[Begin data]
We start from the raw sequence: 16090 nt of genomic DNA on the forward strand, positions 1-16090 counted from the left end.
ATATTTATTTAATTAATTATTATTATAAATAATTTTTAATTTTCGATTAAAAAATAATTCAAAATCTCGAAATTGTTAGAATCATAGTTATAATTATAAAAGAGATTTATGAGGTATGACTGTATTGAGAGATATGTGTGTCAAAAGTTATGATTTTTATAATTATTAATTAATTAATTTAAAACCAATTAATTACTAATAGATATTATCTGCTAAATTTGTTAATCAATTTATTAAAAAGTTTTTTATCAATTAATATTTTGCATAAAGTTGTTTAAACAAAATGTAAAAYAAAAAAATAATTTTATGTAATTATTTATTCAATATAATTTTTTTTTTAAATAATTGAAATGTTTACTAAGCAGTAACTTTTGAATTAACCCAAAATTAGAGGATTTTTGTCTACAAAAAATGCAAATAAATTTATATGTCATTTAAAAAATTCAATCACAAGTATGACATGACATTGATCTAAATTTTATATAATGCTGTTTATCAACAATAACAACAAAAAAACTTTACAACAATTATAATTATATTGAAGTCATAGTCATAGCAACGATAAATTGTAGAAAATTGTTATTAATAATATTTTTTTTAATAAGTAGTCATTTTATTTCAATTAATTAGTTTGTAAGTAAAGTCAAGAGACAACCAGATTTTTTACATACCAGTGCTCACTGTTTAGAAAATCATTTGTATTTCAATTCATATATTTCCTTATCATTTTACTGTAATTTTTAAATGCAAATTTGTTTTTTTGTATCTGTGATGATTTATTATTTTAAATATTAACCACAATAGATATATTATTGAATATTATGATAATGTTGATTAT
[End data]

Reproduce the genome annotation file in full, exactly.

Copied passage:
We start from the raw sequence: 16090 nt of genomic DNA on the forward strand, positions 1-16090 counted from the left end.
ATATTTATTTAATTAATTATTATTATAAATAATTTTTAATTTTCGATTAAAAAATAATTCAAAATCTCGAAATTGTTAGAATCATAGTTATAATTATAAAAGAGATTTATGAGGTATGACTGTATTGAGAGATATGTGTGTCAAAAGTTATGATTTTTATAATTATTAATTAATTAATTTAAAACCAATTAATTACTAATAGATATTATCTGCTAAATTTGTTAATCAATTTATTAAAAAGTTTTTTATCAATTAATATTTTGCATAAAGTTGTTTAAACAAAATGTAAAAYAAAAAAATAATTTTATGTAATTATTTATTCAATATAATTTTTTTTTTAAATAATTGAAATGTTTACTAAGCAGTAACTTTTGAATTAACCCAAAATTAGAGGATTTTTGTCTACAAAAAATGCAAATAAATTTATATGTCATTTAAAAAATTCAATCACAAGTATGACATGACATTGATCTAAATTTTATATAATGCTGTTTATCAACAATAACAACAAAAAAACTTTACAACAATTATAATTATATTGAAGTCATAGTCATAGCAACGATAAATTGTAGAAAATTGTTATTAATAATATTTTTTTTAATAAGTAGTCATTTTATTTCAATTAATTAGTTTGTAAGTAAAGTCAAGAGACAACCAGATTTTTTACATACCAGTGCTCACTGTTTAGAAAATCATTTGTATTTCAATTCATATATTTCCTTATCATTTTACTGTAATTTTTAAATGCAAATTTGTTTTTTTGTATCTGTGATGATTTATTATTTTAAATATTAACCACAATAGATATATTATTGAATATTATGATAATGTTGATTAT